I recently attended the Qt Contributors Summit in Berlin, from June 16 to 18, 2011. The unconference was held in the nice Café Moskau, with many room and common areas for chatting. The main focus for the unconference was to talk about the next version of Qt and the definition of an open governance structure, reclaimed by developers for so long.

Lars Knoll opened the discussion about the next version in one of the first sessions. The last major version for Qt – Qt 4 – was launched 6 years ago. The world was a very different place, and users’ expectations now are also different. There was no iPhone or applications store, touch screen was not prominent and social media just starting. Nowadays all this is just basics, and so Qt framework wants to provide easy infrastructure for developers to create applications meeting those expectations. Qt Quick/QML will play a huge role in this scenario – they will have almost the same capabilities and resources as Qt. The intention is to make easier for ‘opportunistic developers’ – those who want to create simple and small applications to monetize – to use Qt. There were many discussions on how to do that, the priorities, but main message – everything is going QML. Pure Qt resources will continue to be available and improved, but QML is expected to be sufficient for most developers. But I invite my friend and consulting resource for QML, Helio Castro, to write more about it.

Another big conversation was the open governance. Community has been asking this for a long time – 11 years to be exactly – and it is finally happening. The governance will be similar to the Linux kernel governance:

This blog post explains it in details – http://labs.qt.nokia.com/2011/05/20/open-governance-roles-and-responsibilities/ – and as I could not do any better, I will leave to the link to explain J there is also a talk – or rather a discussion – held by Thiago Macieira at Qt Developer Days 2010. http://qt.nokia.com/developer/learning/online/talks/developerdays2010/tech-talks/qt-301s-open-governance-model/

I held two sessions: Qt, MeeGo & AppUp Developer Program and – due the interest raised in this session – MeeGo Application development store.

In the first session, several developers seemed please to find out AppUp is a perfect channel for open source applications to reach mass users on Windows desktops. As Qt is a multi-platform, there are a huge number of Qt applications also available for Windows, but no efficient distribution channel. AppUp is this channel, offering the possibility to distribute open source applications with the source code. When you upload your application, you can choose between several open source licenses, and if you do so, you are required to submit also your SRPM source code package. And your application will be available not only on AppUp, but also on many applications store powered by AppUp. One of the most recent examples is Dixons KnowHow store, pre-installed in netbooks being sold by one of the largest retailers in UK and Ireland. But I shall go into further details in a future post, with screenshots and examples.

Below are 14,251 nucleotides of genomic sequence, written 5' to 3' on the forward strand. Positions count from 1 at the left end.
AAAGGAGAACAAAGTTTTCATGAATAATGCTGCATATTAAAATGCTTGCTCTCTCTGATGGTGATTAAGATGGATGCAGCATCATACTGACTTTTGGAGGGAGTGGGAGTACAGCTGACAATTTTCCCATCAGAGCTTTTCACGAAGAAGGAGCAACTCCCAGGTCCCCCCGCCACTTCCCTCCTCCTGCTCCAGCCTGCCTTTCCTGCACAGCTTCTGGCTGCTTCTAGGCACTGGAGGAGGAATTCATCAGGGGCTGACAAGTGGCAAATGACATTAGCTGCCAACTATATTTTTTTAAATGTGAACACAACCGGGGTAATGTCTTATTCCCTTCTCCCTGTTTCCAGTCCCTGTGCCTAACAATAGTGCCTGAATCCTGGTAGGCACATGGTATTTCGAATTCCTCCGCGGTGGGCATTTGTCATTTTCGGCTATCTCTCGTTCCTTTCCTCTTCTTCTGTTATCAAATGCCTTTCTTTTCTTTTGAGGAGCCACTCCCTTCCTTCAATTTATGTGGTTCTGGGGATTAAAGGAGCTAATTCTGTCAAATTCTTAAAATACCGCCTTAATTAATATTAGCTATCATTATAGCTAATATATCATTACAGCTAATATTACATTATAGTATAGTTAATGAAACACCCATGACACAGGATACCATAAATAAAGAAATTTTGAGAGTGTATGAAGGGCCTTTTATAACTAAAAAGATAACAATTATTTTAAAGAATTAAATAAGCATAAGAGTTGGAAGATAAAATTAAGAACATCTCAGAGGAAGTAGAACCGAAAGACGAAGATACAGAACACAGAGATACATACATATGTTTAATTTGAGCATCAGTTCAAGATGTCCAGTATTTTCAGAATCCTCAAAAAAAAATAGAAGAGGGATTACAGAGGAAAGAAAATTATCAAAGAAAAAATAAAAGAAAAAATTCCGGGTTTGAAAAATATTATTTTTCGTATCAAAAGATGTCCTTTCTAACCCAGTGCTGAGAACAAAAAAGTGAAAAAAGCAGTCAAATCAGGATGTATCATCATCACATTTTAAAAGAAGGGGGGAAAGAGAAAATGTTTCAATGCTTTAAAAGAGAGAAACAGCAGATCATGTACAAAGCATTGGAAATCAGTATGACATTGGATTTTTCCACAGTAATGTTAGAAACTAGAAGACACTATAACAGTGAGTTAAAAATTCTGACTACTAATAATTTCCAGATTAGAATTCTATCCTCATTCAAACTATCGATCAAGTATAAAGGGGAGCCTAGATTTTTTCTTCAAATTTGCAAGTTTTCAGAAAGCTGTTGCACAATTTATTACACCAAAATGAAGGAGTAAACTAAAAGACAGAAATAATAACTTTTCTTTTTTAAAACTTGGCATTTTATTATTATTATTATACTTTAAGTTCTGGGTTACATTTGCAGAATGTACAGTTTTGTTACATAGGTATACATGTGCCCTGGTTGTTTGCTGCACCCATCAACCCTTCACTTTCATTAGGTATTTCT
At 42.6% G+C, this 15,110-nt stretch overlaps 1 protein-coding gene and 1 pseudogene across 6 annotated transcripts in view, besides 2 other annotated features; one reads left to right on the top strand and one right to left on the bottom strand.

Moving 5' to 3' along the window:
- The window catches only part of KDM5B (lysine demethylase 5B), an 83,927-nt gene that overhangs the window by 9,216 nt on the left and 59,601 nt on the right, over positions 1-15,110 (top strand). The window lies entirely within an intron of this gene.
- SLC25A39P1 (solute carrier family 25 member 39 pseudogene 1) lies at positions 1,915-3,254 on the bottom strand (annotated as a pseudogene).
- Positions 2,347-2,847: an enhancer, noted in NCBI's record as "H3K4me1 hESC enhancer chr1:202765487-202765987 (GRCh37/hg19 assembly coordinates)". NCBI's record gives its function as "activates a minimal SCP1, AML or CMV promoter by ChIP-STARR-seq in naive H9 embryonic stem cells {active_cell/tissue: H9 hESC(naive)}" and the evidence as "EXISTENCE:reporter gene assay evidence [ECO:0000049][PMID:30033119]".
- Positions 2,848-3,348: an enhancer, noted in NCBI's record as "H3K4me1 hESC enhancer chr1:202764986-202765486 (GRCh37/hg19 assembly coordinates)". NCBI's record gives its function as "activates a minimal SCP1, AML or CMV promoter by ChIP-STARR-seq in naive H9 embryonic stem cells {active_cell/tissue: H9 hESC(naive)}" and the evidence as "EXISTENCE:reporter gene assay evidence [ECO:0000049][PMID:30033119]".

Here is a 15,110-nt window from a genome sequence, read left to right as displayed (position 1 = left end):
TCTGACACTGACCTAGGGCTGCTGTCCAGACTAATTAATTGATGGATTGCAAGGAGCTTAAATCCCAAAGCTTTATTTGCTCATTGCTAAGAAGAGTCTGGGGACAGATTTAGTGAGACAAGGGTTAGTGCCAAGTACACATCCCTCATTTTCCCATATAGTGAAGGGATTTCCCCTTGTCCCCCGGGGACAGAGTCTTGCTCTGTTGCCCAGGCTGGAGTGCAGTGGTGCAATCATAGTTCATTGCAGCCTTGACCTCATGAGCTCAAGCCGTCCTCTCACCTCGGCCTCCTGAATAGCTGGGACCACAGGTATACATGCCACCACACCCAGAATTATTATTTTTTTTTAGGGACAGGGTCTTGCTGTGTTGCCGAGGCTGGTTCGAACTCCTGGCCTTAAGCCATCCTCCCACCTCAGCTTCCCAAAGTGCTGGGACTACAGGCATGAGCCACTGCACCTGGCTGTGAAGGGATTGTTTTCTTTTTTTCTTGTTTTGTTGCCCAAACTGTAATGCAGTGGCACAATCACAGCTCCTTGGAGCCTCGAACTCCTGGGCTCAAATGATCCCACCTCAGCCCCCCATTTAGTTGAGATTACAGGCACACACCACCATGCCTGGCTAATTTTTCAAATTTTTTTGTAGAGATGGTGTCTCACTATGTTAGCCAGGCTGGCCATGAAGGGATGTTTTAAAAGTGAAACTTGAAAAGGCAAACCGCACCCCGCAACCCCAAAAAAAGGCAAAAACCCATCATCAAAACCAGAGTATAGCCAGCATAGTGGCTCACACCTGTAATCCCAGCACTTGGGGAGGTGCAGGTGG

During this session, there were many questions on MeeGo application development environment. So we scheduled another session for the next day to talk about the resources and the community to support it. The first place to look at is the main wiki page for MeeGo Apps. Conversations about MeeGo application development are happening in the MeeGo community mailing list and the main #meego irc channel hosted on Freenode. To help developers to package their applications, there is a community OBS server – OpenSuse Building System. For open source applications, developers can request an account for free and submit their code. To host the source code in a collaborative way, MeeGo suggests Gitorious, where developers can also create an account for free.

On the wiki page, you can find the guidelines for packaging applications for Meego, as well as information about the QA process. When one application is submitted to testing, the community can test and rate it. Long story short, if an application has been tested enough and is approved, it will be available in the community repository. You can find more information in the documentation ahead. I’m still learning the process myself, so I can submit more information later.

And overall, was an extremely well planned and awesome event. And even so it was an unconference, the conversations in the hallway still provide many great opportunity and insights. I’ve learn about several great projects, like QML 3D and Gluon, both of with deserve their own blog posts. I also hope the developer present there appreciate our efforts on bringing ClubMate to the unconference – even if that meant empting Germany’s supply that week! And I would like to thank Alexandra Leisse for the amazing job organizing everything – you literally rock! Seriously, you people need to hear her singing…

I shall declare Mondays the Blogging day for me, and hope you all enjoy some of the reports. If you have any suggestions on what subject you would like to see more of, leave your suggestion!

Geek Runner